There's some debate about the origins of the name: some say it is a Haitian word for a bell-like musical instrument, others that it represents the sound of sandals slapping against the floor, as danced in Cuba. The Cha cha cha, as danced today, was formulated by dancers Pierre and Lavelle, they introduced the triple step that now differentiates it from Rumba. Cha cha cha can be danced to authentic Cuban music, or Latin Pop.

The 5 Latin dances

Viennese Waltz


The Viennese Waltz is considered the original form of the waltz. It was the first ballroom dance performed in the closed hold or "waltz" position. The dance that is popularly known as the waltz is actually the English or slow waltz, danced at approximately 90 beats per minute with 3 beats to the bar, while the Viennese Waltz is danced at nearly twice the speed, about 180 beats per minute.

The Viennese Waltz is a rotary dance where the dancers are constantly turning either toward the leader's right (natural) or toward the leader's left (reverse), interspersed with non-rotating change steps to switch between the direction of rotation. A true Viennese waltz consists only of turns and change steps. Other moves such as the fleckerls, American-style figures and side sway or underarm turns are modern inventions and are not normally danced at the annual balls in Vienna.



The aggressive, yet sexy, Tango is full of Latin passion and stirs up real excitement when danced with the control and power it demands. The Tango brings a touch of passion into the ballroom world and it's much more serious than the frothy Foxtrot or the whirling Waltz. While the Foxtrot and Waltz are gliding dances, the Tango is flat and staccato, with sharp foot movements performed at lightning speed, it is more stop-and-go than the fluid sequences of other ballroom dances.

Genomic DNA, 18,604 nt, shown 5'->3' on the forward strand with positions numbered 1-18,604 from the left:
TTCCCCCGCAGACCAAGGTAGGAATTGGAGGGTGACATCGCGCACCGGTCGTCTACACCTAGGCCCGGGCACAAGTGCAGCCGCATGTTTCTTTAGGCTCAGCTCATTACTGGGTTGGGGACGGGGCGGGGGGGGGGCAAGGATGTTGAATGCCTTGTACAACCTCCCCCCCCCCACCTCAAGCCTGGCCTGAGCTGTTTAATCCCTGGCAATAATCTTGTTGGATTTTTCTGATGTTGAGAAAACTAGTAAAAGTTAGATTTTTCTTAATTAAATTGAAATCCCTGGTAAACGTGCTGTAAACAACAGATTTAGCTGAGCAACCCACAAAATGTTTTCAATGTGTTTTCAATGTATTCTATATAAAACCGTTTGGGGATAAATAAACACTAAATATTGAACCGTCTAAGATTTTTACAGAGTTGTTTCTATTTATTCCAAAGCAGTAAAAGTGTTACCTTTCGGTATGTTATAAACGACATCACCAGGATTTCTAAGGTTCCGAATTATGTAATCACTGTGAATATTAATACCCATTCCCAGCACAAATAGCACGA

Emerging from the black ghettos of Argentina in the 1890’s, the Tango originated as a dance enacted between a prostitute and her client or between an unwilling woman and a smelly gaucho. The man's flex knee-posture recalls the stiff-legged walk of the gauchos in their leather chaps, the woman's stance, head held back, allegedly derives from the fact that most of the men hadn't washed after a day on the ranch! In the prostitute and client story, her right hand is low on his hip fishing for his wallet!

Argentinian bands and dancers took the Tango to Europe in the 20th century, where it was cleaned up and became a pre-war craze, although it never lost its shady reputation.



The Foxtrot is an elegant and graceful ballroom dance, which evokes images of Fred Astaire and Ginger Rogers and the ballroom dance floors of the 1930’s. The slow Foxtrot is every ballroom professional’s dance - an elegant, gliding, sophisticated number. As in all ballroom dances, no matter how complex the technique it’s masked with an illusion of ease and grace.